With our Design Team working hard on exciting new residential projects, we decided to share with you our tips and tricks for creating a scheme and presenting it, whether you are a designer presenting to a client or simply sharing ideas with friends or family.
This part of the design process is one of the most important and often the most challenging. You are creating a home – not with the physical space, bricks and plaster, but with a cork board and snippets of materials.
A scheme board should transport you to the finished room even before ground is broken on site, using your proposed scheme components such as imagery, scale and texture. How will the scale of the sofa in a certain fabric look next to the rug designed for the space? Where will the chairs be positioned either side of the French windows? These are all incredibly important factors and make the process intricate and precise, but ultimately vital in establishing the scheme. These are our top tips and tricks that we use again and again…
1. Fabrics and materials
When it comes to cuttings, the challenge can often lie in the size limitation you have for scheme boards. For large pattern repeats, choose cuttings that are the best representation of the overall design. It may mean you need to print out a larger image of the fabric to show the repeat, but always have a snippet of the fabric itself to show the weight and texture of the cloth.
Incorporating samples is paramount for the storytelling of the scheme board. The wood of the floor, the brass of a curtain rail, the paint of the walls, if these fittings and features already exist, go out of your way to source samples if you can.
These orbs are samples of glass for a chandelier we have created for a project. An image would not convey the true depth of the colour, samples however small, are so important.
Once you have your samples, start arranging your board and think carefully about where things are going to go.
Take a Master Bedroom scheme for example, what is the room made up of? You have the bed area, the windows with curtains and blinds, a dressing area and even a seating area. Think about where in the room these areas are in relation to one another and begin to create pockets on the board for each.
We like to position these around our floor plan which we often place in the centre of the board. That way the client can look at their dressing area plan and fabric selection together without having to join the dots.
3. Check stock and reserve if necessary
As with all good things, these processes take time. From the moment you source the fabric to the confirmation from the client could take weeks, even months, so get those fabrics on reserve to avoid having to choose a second option.
Often overlooked but vitally important. Ensure you have the proposed paint colours painted neatly up on the board.
Checking your paint sample in different lights is hugely important if you are able to make a site visit. Your paint samples will look different in a cooler London light compared to the warmer light of the Caribbean for example. Ensure you have tested!
High resolution images go a long way. It always helps to have high quality images of your furniture, architectural features or artworks.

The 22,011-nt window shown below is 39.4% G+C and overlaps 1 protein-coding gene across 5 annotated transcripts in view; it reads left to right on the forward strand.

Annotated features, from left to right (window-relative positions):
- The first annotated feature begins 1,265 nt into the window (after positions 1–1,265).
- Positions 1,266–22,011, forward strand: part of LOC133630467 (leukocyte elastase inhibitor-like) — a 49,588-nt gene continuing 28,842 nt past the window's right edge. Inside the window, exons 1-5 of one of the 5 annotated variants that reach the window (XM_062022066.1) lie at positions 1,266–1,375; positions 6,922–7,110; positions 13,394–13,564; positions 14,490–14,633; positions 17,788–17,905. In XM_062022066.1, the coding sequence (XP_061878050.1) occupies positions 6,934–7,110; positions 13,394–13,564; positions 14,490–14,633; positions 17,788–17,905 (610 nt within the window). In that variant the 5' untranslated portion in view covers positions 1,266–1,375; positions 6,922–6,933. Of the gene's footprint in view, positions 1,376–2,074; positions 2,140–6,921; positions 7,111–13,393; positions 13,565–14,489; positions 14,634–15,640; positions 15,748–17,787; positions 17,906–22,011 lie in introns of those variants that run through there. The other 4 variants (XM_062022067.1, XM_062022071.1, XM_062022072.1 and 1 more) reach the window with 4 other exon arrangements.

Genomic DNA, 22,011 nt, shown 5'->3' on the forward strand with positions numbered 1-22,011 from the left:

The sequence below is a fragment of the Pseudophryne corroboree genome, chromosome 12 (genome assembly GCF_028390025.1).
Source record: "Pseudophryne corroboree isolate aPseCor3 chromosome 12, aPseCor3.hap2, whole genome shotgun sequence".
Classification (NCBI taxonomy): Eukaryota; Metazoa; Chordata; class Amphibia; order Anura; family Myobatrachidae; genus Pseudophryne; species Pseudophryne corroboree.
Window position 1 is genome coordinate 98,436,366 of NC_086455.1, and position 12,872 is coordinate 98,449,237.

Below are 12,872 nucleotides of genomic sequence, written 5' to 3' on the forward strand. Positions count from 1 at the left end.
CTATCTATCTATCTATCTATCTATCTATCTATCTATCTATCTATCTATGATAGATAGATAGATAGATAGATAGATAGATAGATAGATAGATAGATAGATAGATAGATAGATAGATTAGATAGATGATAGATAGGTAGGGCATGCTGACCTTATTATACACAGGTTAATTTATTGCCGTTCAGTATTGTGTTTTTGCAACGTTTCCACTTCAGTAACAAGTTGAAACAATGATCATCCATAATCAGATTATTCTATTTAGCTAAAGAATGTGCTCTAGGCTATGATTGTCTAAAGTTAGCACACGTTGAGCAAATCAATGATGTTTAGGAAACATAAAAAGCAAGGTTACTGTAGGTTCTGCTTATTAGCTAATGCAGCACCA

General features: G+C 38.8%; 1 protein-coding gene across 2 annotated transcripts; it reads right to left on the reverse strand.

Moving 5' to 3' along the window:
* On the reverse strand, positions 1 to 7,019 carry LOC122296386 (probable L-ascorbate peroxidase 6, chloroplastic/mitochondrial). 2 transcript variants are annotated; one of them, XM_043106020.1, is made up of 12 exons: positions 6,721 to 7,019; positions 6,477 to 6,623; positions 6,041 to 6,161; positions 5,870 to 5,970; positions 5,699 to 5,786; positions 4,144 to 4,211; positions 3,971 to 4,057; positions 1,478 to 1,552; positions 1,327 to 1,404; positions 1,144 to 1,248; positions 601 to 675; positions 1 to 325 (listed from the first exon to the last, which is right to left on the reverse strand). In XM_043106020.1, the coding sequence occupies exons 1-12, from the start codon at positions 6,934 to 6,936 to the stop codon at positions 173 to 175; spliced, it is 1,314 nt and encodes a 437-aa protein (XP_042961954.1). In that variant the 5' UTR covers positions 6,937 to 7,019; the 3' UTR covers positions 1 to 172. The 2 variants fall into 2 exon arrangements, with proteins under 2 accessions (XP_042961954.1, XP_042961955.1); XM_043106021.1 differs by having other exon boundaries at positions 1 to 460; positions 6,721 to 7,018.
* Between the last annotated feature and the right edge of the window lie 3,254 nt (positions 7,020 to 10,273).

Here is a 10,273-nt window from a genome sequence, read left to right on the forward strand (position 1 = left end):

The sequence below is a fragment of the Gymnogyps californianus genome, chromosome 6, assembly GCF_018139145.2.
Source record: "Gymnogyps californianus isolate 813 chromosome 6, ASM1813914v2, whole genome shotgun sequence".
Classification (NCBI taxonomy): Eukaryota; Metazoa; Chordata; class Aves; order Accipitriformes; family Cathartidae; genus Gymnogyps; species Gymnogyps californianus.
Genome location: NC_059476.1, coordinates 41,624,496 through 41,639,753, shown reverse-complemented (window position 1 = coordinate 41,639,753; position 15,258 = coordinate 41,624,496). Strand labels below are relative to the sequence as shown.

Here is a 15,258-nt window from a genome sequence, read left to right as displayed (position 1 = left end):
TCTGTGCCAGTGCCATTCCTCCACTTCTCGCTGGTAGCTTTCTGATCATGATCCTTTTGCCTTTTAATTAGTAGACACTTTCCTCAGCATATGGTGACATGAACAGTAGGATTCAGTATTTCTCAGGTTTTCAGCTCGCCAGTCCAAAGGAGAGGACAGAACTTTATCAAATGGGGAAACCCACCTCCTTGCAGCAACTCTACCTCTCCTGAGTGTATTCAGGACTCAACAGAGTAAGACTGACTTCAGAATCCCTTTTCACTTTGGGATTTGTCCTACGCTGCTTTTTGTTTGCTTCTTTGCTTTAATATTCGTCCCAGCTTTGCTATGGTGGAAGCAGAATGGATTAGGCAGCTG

Think about the uses of each fabric or material within the room. Which is the largest and which is the smallest?
In our pop up with Turnell & Gigon, it was important to convey the different uses of the fabrics, raw materials and artworks throughout the room.
Our scheme board needed to illustrate the uses and placements of each design. It was then hung in the showroom itself for all to see.
Anything that is too regimented ends up losing its spark entirely. Whether you are a monochromatic designer with a set plan or an antiques fanatic who believes more is more, your scheme board should not be rigid, it should feel as though the client can step into the board and feel instantly at home.
The below scheme board is from a project we worked on with Christie’s auction house, where we suggested antique pieces from their collections and how they would work within an existing room. We layered images, textures and fabrics to create a board that illustrated this perfectly.
Furniture cutouts placed flat on top of fabric samples may get lost once the board is put together. To avoid this, mount your individual images onto foam board and cut round delicately with a scalpel. This immediately creates layering and adds depth to the board, allowing key elements to stand out.
Visuals and drawings are a must for elevating your proposals to the next level. We ensure each room has been surveyed and drawn up to show the layout suggestions, which is again part of the story you are telling to the client. Having elevation visuals, whether computer or hand drawn, is a beautiful way of bringing the scheme to life.
If you do not have the software or team to be able to put this together do not worry, there are plenty of fantastic companies to outsource to. Visuals are a fantastic way to see ideas that might not be able to be completely told through the board alone.
Lastly, hot cups of tea, fresh pastries and a jug of flowers are essential when it comes to the preparation and presentation of your work. We hope you have enjoyed our tips and tricks – send us your takes on this and how you put your design creations together!